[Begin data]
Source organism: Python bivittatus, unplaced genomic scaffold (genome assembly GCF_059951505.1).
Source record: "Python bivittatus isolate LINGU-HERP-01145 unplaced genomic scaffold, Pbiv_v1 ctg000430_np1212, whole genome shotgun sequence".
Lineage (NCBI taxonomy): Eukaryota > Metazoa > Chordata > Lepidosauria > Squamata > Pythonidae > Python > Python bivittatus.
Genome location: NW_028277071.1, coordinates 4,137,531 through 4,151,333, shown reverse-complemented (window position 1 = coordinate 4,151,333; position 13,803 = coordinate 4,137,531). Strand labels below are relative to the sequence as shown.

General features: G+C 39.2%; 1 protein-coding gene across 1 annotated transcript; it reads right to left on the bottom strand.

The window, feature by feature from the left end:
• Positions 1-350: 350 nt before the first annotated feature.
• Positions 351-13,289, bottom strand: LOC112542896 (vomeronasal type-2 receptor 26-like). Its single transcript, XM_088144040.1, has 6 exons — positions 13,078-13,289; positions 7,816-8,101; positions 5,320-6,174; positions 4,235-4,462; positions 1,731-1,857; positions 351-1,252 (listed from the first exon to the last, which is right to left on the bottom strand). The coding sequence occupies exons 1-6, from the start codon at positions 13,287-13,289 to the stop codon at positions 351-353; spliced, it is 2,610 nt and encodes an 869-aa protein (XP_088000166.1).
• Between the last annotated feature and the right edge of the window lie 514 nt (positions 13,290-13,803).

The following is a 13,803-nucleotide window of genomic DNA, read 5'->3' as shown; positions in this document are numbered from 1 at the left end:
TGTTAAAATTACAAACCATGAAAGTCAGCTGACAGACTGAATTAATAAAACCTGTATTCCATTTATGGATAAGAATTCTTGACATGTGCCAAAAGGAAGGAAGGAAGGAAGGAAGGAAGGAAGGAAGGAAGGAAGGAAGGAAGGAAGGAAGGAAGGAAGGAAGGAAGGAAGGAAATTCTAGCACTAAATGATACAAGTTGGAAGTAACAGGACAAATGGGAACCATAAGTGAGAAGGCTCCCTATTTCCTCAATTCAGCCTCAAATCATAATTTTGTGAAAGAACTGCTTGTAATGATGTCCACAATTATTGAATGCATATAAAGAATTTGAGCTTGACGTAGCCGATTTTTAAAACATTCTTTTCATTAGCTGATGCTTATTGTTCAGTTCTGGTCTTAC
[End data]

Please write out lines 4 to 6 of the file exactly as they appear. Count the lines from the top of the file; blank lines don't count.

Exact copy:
Genome location: NW_028277071.1, coordinates 4,137,531 through 4,151,333, shown reverse-complemented (window position 1 = coordinate 4,151,333; position 13,803 = coordinate 4,137,531). Strand labels below are relative to the sequence as shown.

General features: G+C 39.2%; 1 protein-coding gene across 1 annotated transcript; it reads right to left on the bottom strand.

The window, feature by feature from the left end: